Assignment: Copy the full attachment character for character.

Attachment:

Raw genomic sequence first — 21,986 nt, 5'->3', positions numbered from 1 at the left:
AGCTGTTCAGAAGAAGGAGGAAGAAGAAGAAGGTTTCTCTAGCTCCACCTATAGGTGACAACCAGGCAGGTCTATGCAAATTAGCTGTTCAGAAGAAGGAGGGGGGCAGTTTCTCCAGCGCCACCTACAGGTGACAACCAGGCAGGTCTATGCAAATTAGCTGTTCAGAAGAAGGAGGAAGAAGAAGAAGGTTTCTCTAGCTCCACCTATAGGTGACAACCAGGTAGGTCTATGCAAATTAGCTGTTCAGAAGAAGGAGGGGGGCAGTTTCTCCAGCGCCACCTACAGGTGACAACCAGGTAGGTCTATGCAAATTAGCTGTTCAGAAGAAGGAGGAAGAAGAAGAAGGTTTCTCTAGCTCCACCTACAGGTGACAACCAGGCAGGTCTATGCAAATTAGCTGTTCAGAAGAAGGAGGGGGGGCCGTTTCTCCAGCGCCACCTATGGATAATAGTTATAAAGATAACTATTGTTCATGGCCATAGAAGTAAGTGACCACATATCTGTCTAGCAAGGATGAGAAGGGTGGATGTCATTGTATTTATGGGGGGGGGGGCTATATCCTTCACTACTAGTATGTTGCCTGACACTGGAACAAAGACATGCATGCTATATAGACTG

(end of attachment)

Raw genomic sequence first — 21,986 nt, 5'->3', positions numbered from 1 at the left:
AGCTGTTCAGAAGAAGGAGGAAGAAGAAGAAGGTTTCTCTAGCTCCACCTATAGGTGACAACCAGGCAGGTCTATGCAAATTAGCTGTTCAGAAGAAGGAGGGGGGCAGTTTCTCCAGCGCCACCTACAGGTGACAACCAGGCAGGTCTATGCAAATTAGCTGTTCAGAAGAAGGAGGAAGAAGAAGAAGGTTTCTCTAGCTCCACCTATAGGTGACAACCAGGTAGGTCTATGCAAATTAGCTGTTCAGAAGAAGGAGGGGGGCAGTTTCTCCAGCGCCACCTACAGGTGACAACCAGGTAGGTCTATGCAAATTAGCTGTTCAGAAGAAGGAGGAAGAAGAAGAAGGTTTCTCTAGCTCCACCTACAGGTGACAACCAGGCAGGTCTATGCAAATTAGCTGTTCAGAAGAAGGAGGGGGGGCCGTTTCTCCAGCGCCACCTATGGATAATAGTTATAAAGATAACTATTGTTCATGGCCATAGAAGTAAGTGACCACATATCTGTCTAGCAAGGATGAGAAGGGTGGATGTCATTGTATTTATGGGGGGGGGGGCTATATCCTTCACTACTAGTATGTTGCCTGACACTGGAACAAAGACATGCATGCTATATAGACTG